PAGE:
SciELO - Scientific Electronic Library Online

vol.14 issue5Hepatitis C virus: molecular and epidemiological evidence of male-to-female transmissionMortality rate in patients with nosocomial Acinetobacter meningitis from a Brazilian hospital author indexsubject indexarticles search
Home Pagealphabetic serial listing  

Services on Demand




Related links


Brazilian Journal of Infectious Diseases

Print version ISSN 1413-8670

Braz J Infect Dis vol.14 no.5 Salvador Sept./Oct. 2010 



Prevalence of carbapenem resistant Pseudomonas aeruginosa and Acinetobacter baumannii in high complexity hospital



Ana Milda Karsten BaumgartI; Marcelo André MolinariI; Alessandro Conrado de Oliveira SilveiraII

IPharmaceutical Biochemistry - Laboratório Santa Isabel Blumenau - SC
IIProfessor - Department of Pharmaceutical Sciences (FURB) - Professor of Microbiology and Clinical Immunology

Correspondence to




Pseudomonas aeruginosa and Acinetobacter baumannii are Gram-negative bacilli that in the last decades have become prevalent agents of hospital infection due to high antimicrobial resistance developed by these microorganisms. The present study is a retrospective analysis of all positive cultures for these microorganisms in the period of January 2004 to December 2008. Resistance levels of A. baumannii and P. aeruginosa to carbapenems was high and showed a trend to increase during the period of study. In recent years the increasing incidence and resistance levels of A. baumannii and P. aeruginosa to the antimicrobials used for their treatment in the hospital setting underscores the relevance of infections caused by these bacteria. The selective pressure caused by indiscriminated use of broad-spectrum antibiotics in empirical hospital infections is probably the main reason for such an increase with the consequent impact upon patient morbidity and mortality.

Keywords: Acinetobacter baumannii, Pseudomonas aeruginosa, drug resistance, carbapenems, hospital infection control program.




Hospital infections are caused by several microorganisms, being of great relevance the ones caused by bacteria. Some of these represent higher risk for the patient due to a reduced sensibility profile to antimicrobial agents, as observed in glucose non-fermenting Gramnegative bacilli. In this group, Pseudomonas aeruginosa, followed by Acinetobacter baumannii are bacteria largely isolated in hospitals worldwide, being associated to high morbidity and mortality rates in seriously ill patients.13

P. aeruginosa and A. baumannii have become increasingly resistant to broad-spectrum cephalosporins used in the hospital setting leading to the use of more powerful β-lactam antibiotics, as the carbapenems.13,15 Currently, these agents are important options to treat nosocomial infections due to their high affinity for type 2 (PBP2) penicillin-binding proteins with, stability to many β-lactamases, including broad-spectrum (ESBL) and chromosomal (AmpC), besides showing excellent permeability through bacterial outer membrane.23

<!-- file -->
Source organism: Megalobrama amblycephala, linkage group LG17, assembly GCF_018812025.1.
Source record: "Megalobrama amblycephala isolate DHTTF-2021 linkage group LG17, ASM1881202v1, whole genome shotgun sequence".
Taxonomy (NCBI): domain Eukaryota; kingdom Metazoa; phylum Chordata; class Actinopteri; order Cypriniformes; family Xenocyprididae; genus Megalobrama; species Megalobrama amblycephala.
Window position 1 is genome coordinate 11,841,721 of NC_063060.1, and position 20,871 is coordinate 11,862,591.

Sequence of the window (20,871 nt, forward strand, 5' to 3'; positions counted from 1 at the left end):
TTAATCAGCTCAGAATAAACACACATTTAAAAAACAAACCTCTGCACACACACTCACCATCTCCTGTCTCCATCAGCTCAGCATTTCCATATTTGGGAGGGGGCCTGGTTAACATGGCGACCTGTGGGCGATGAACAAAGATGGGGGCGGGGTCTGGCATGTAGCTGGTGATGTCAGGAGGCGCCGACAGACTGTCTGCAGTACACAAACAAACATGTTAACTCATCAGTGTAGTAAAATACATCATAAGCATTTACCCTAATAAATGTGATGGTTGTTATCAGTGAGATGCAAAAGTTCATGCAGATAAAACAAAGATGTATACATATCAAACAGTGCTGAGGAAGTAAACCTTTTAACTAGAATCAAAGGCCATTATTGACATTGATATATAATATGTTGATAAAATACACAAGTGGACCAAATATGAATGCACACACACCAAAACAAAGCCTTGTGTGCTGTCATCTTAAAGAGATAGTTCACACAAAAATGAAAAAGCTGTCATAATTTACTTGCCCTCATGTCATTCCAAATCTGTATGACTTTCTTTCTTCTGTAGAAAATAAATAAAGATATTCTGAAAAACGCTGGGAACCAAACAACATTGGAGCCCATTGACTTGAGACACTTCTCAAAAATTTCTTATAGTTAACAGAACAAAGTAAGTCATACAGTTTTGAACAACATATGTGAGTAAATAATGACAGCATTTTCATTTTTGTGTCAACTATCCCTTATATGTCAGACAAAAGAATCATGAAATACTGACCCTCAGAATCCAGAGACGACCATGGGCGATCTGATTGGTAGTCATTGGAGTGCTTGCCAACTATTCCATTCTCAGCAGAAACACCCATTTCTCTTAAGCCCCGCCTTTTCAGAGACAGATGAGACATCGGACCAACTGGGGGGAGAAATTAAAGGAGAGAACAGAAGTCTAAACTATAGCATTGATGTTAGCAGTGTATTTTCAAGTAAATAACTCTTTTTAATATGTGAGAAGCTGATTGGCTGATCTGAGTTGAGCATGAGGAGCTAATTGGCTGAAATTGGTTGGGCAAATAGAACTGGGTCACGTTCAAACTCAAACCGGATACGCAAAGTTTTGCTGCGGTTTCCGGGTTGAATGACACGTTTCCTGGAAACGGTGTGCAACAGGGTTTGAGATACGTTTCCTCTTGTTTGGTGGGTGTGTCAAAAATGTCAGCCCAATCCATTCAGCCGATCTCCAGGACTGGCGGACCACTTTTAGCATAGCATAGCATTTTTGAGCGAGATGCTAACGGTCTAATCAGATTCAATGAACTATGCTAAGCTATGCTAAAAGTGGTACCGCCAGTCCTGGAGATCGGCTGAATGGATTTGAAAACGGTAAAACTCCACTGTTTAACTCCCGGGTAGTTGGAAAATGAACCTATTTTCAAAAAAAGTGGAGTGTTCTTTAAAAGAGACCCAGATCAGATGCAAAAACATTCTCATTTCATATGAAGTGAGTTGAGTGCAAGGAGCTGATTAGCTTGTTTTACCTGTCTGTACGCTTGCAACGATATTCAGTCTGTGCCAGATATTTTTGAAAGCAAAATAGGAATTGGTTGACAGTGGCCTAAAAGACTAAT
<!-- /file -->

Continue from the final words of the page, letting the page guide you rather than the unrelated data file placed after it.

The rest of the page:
Wide use of carbapenems in the hospital environment can cause more selective pressure on hospital microbiota, thus enhancing the subpopulation of microorganism with decreased sensibility or resistance to these antibiotics. Currently, bacterial samples of P. aeruginosa and A. baumannii resistant to most antimicrobial agents and sensitive only to polymyxin B have been isolated in most of the Brazilian hospitals.5,13

Resistance to carbapenems are thought to result from the production of Ambler class D and B β-lactamases, also refered to as metallo-beta-lactamases (MBL). Additionally, the production of these enzymes has commonly been responsible for the resistance phenotype to these β-lactams.4,21

Due to the potential relevance of the evolution of microbial resistance, the objective of this study was to investigate the prevalence of P. aeruginosa and A. baumannii resistant to carbapenems at the Santa Isabel Hospital in Blumenau, Santa Catarina state, Brazil.



All positive cultures for P. aeruginosa and A. baumannii resistant to carbapenems during the study period of January 2004 to December 2008 were included. Blood, urine, tracheal aspirate, washed bronchi alveolar, sputum, purulent wound, skin ulcers, and catheter tip samples collected from patients admitted to all units (ICU and other yards) were eligible. Data for bacterial identification and sensitivity tests were obtained from the records of the Hospital Infection Control Commission (HICC). Samples were processed at the local microbiology laboratory.

Strains of P. aeruginosa were isolated on chocolate agar, blood agar and MacConkey agar based on colony morphology, oxidase positive test, and glucose non-fermenting kit (Probac).

Strains of A. baumannii were isolated on chocolate agar, blood agar and MacConkey agar based on colony morphology, negative oxidase test, and glucose non-fermenting kit (Probac).

For the sensitivity tests before placing the discs, Mueller-Hinton plates were inoculated with swabs immersed in the inoculation final solution and smeared on the entire plate surface. Afterwards, the plates were inverted and incubated at 35 ± 2º C for 20 to 24 hours. The sensitivity was investigated using the Kirby-Bauer method for reading the disc diffusion, according to the Clinical and Laboratory Standards Institute criteria.3